There was a wide variety of medieval herbs grown in England and throughout Europe. In the 11th-15th centuries, herbs were far more important to people than they are to those who live in the modern world today. The reason was because herbs were not just used for their flavour in medieval cooking but people believed they held great value for medicinal purposes.
Herbs In Medieval Recipes
A typical, medieval English peasant family would have used herbs extensively in cooking as they were easy and inexpensive to cultivate. The typical diet of the family would have been quite bland in taste (pottage, a little meat or dried fish) and adding herbs made it more palatable and appealing. Also they could not afford to buy imported spices to improve the flavour of their food. Spices were the privilege of the medieval rich.
Although rich nobles and wealthy merchants preferred spices in their food, they also enjoyed the more flavoursome medieval herbs such as anise (aniseed) in certain dishes. Anise was particularly popular in fish recipes and was sometimes also used in chicken dishes.
The most popular herbs for cooking at the time such as sage, parsley, mint and dill are still used in recipes today. You will find them in all kinds of dishes from meat, fish and fowl dishes to general salads. My poached fish recipe uses fresh mint to good effect.
Here are some of the most common herbs grown in medieval Europe and used in medieval recipes:
angelica | anise | basil | betony | bistort | borage
chamomile | chicory | chives | coriander
dill | fennel | garlic | hyssop | horehound
lemon balm | lovage | marjoram | mint
oregano | parsley | purslane | rosemary
sage | savory | thyme | tarragon
Medieval Herbs For Medicinal Use
Herbs were used a great deal in medieval times for the treatment of ailments. Some herbs, such as anise (aniseed), borage (photo above) and chamomile were grown for their taste in cooking and for their medicinal properties when digested. Many other medieval herbs such as mugwort (pictured below) and musk mallow were only for medicinal use (topical skin treatment etc).
Mugwort has pungent smelling leaves and these were used in medieval times to make a foot ointment. They also were believed to help ease ‘ladies problems’.
Musk mallow was believed to have good anti-inflammatory properties whilst lavender was used as a medieval form of disinfectant.
Here are some of the most common herbs grown for medicinal use in medieval Europe. Alongside is the type of ailment they were used to treat:
anise – to combat flatulence
angelica – to aid digestion
betony – to alleviate migraine
borage – for respiratory and stomach ailments
catnip – to alleviate respiratory tract inflammation
chamomile – to combat headaches
common vetch – to supress appetite (seeds only)
coriander – to combat fever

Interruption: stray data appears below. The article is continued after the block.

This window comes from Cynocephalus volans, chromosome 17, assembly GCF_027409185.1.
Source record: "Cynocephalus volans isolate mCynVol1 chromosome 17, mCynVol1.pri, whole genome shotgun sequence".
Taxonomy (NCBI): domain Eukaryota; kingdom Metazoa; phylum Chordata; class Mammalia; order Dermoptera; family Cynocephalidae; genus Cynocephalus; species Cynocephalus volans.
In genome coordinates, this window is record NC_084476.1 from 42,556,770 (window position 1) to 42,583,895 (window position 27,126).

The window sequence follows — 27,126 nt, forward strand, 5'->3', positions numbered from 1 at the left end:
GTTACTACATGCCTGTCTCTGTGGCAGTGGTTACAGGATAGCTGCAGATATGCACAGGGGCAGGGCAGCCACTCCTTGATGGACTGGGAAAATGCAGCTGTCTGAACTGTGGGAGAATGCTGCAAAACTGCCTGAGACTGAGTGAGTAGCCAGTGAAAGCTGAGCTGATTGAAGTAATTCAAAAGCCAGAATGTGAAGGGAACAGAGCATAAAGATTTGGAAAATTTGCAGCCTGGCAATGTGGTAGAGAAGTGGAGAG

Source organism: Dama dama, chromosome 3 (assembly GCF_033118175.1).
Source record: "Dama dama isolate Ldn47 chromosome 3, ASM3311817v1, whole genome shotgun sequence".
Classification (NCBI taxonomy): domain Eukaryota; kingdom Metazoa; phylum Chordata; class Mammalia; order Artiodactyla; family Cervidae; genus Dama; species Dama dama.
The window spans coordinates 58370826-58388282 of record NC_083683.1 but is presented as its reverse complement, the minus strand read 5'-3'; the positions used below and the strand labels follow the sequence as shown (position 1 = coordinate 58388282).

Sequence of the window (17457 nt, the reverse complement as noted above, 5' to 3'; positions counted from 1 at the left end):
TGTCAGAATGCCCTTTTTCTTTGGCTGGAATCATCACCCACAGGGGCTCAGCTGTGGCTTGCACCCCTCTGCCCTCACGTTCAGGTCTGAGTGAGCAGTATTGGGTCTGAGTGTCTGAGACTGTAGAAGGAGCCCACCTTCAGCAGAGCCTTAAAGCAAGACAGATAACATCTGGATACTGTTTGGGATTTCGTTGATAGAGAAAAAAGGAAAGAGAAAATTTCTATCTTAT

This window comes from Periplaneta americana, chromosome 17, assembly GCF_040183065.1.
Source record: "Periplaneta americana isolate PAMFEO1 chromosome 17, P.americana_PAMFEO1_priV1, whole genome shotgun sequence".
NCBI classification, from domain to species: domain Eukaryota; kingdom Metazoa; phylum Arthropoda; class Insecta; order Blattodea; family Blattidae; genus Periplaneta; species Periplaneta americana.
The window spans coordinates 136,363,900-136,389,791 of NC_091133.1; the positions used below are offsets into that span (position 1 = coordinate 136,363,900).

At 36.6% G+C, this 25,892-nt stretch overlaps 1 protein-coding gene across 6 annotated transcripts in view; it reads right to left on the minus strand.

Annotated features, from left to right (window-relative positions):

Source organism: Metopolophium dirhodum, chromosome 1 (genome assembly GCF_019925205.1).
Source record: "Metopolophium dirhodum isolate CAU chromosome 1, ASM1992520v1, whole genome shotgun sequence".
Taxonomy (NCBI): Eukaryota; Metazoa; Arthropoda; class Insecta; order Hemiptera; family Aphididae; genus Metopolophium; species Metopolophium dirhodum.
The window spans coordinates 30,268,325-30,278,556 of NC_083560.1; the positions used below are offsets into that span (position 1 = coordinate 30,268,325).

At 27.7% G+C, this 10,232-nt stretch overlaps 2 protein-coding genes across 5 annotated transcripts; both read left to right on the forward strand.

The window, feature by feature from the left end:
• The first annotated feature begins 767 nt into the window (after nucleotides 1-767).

dittany – for digestive ailments, poultices
feverfew – to stop migraines
flax – to stimulate appetite
hemlock – anaesthetic/painkiller
lavender – a disinfectant and insect repellant
lesser periwinkle – to relieve inflammation
mint – for stomach problems
mugwort – for problems with feet
musk mallow – an anti-inflammatory herb
rosemary – under the pillow to ward off nightmares
sage – to treat colds, coughs and digestive disorders
st john’s wort – to ease bruises, burns & depression
thyme – to fumigate rooms against infection
A-Z List Of Medieval Herbs
I have compiled a list of herbs, both culinary and medicinal herbs, that are believed to have been used since medieval times. For some herbs I have provided links to non-associated, third party sites where detailed information is readily available. All photographs are either my own copyright, public domain (eg. Wikipedia), purchased library use or free use (eg. pixabay).
Herbs beginning with:
A – absinthe wormwood, aconite (monkshood), agrimony (cocklebur, church steeples), alexanders, allspice, aloe vera, amlika (sorrel), angelica, anise, apple mint, aralia, arnica, artemisia, avocado leaf
B – balm, basil, bay leaf, barberry, belladonna, bergamot, betony, bilberry, birch, bird’s tongue, bistort, blackberry, blessed thistle, bogbean, borage, bridewort, broom, burdock, burnet
C – caraway, cardamom, catnip, celery, chamomile, chervil, chicory, chives, cicely, cilantro, cinammon, clove, comfrey (or blackwort), common vetch, common yarrow, coriander, costmary, cotton lavendar, cotula, cumin, curry tree, cyclamen
D – dill, dandelion, dittany
E – elderflower, evening primrose, eyebright, echinacea
F – fennel, fenugreek, fern, feverfew, flax
G – garlic, germander, ginger, golden balm, good king henry, greater periwinkle
H – hyssop, hawthorn, hemlock, hibiscus, hops, horehound, horseradish
J – juniper berries, jasmine flowers
K – kale, kava rot, kelp, kola nut
L – lady’s mantle, laurel bay leaves, lavendar, lemon balm, lemongrarss, lemon thyme, licorice, lovage, lungwort
M – marshmallow, marjoram, mace, milk thistle, milk vetch, mint, monkshood (aconite), motherwort, mugwort, musk mallow, mustard, myrrh
N – nettle, nasturtium
O – oregano
P – purslane, parsley, paprika, pepper, peppermint
Looking for a nice salad to accompany grilled fish or chicken? Try this purslane salad recipe!
Q – quassia amara (bitter wood)
R – rosemary, rue, ruta graveolens
S – shepherd’s purse, saffron, sage, salad burnet, savory, scullcap, sherpherd’s purse, sorrel, star anise, st john’s wort, stinking gladwyn, stinking hellebore, summer savory
T – tarragon, tetragon, thyme, thyme orange scented, tulsi (holy basil), turmeric
U – uva ursi
V – verbena, valerian, vanilla